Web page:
ACTION STEPS

Design

WHAT

Work with landscape architect to develop designs

WHO

Steering committee

HOW

With support from the Southwest Iowa Planning Council (SWIPCO), retain a landscape architect to design the beautification and wayfinding strategy. Explore if the work can be completed in a pro bono manner. Alternatively, pursue a partnership with the University of Nebraska or Iowa State University and see if the college can focus on the beautification and wayfinding strategy in one of its studio courses. Be sure to engage the community in this process and have them help identify key points of interest to elevate as well as aesthetic preferences. As designs come together, work with landscape architect to determine fee for project.

WHEN

Q2 2019

Fund

WHAT

Secure funds

WHO

Steering committee, SWIPCO

HOW

Using the resources in Appendix XX, XX, and XX, begin pursuing funding opportunities. Explore the Iowa Department of Transportation’s Iowa Living Roadway Trust Fund (www.iowadot.gov/lrtf/resources) and opportunities through the Iowa West Foundation. Begin conversations with the funding agencies before the grant application period is open to understand how to best position Villisca to secure the funds. Consider hiring a professional grant writer or tapping into SWIPCO’s expertise in developing grant applications.

WHEN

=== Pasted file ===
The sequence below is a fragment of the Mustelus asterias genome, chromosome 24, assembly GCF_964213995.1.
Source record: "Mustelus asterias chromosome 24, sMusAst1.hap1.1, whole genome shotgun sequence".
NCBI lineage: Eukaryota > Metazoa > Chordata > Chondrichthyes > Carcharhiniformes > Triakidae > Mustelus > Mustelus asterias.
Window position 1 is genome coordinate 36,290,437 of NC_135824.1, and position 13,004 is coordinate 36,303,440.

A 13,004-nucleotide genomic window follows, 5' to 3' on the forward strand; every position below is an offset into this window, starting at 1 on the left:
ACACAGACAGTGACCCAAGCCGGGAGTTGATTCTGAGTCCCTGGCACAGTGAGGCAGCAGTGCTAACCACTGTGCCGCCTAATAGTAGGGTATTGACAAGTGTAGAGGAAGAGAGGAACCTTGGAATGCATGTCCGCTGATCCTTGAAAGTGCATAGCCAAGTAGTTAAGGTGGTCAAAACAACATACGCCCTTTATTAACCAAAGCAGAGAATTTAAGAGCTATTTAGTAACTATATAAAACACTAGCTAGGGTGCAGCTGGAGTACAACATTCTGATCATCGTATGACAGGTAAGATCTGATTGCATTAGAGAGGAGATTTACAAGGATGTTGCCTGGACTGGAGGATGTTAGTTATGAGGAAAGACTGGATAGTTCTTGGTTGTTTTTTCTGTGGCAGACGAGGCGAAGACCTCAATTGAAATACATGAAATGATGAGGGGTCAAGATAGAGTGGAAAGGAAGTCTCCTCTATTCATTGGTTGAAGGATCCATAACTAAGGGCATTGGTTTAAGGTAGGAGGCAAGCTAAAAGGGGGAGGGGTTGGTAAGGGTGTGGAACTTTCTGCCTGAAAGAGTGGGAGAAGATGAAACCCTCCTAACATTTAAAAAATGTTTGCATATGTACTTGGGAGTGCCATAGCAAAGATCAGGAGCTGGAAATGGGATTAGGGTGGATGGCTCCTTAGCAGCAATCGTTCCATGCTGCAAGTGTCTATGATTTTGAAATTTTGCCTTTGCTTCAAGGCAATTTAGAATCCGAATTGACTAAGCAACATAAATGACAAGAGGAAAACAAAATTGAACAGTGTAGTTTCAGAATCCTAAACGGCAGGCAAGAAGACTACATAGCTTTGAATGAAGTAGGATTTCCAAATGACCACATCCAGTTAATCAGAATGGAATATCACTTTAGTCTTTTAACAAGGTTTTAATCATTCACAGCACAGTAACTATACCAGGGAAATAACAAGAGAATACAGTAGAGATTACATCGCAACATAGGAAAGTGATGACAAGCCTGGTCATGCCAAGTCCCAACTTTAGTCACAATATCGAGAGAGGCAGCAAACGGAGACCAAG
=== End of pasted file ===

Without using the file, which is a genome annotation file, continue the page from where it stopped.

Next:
Q4 2019

Plan

WHAT

Create implementation stages

WHO

Steering committee, SWIPCO, landscape architect

HOW

After finalizing design and understanding funding opportunities, define implementation phases for beatification and wayfinding strategy. Prioritize the Highway 71 gateway and wayfinding elements that will ensure people visit other destinations in addition to the House. Consider phasing as either location-by-location (e.g., gateway, 1st Street, 3rd Street, etc.)  or element-by-element (e.g., trees, lights, signage, etc.).

WHEN

Q2 2020

Develop

WHAT

Develop construction documents

WHO

Steering committee, SWIPCO, landscape architect

HOW

Make final design decisions and work with landscape architect to develop and release construction documents for bid. Review bids and select contractor. As construction begins, be sure to share updates on social media to generate excitement and share the progress underway in Villisca.

WHEN

Q4 2020

HOUSING

As in nearly every other community, housing presents a significant challenge in Villisca. This challenge presents itself differently in each city. Data from the US Census Bureau provides some insights into the situation in Villisca:

  • 53% of occupied housing units were built before 1939
  • Only six new homes have been built in the last 19 years
  • 156 one-person households, up from 106 one-person households in 2010
  • 165 renter-occupied housing units, up from 125 renter-occupied housing units in 2010
  • $55,300 median value of owner-occupied units
  • $613 median rent

Source: Census Bureau American Fact Finder

While the Census data allows one to draw the conclusion that there is a housing shortage in Villisca based on the increased number of one-person households coupled with the construction shortage, the issue is further compounded by issues with property maintenance throughout town. This is not a singular occurrence in Villisca; rather, it is a singular challenge that persists throughout nearly every rural community from the Midwest to the Mississippi Delta.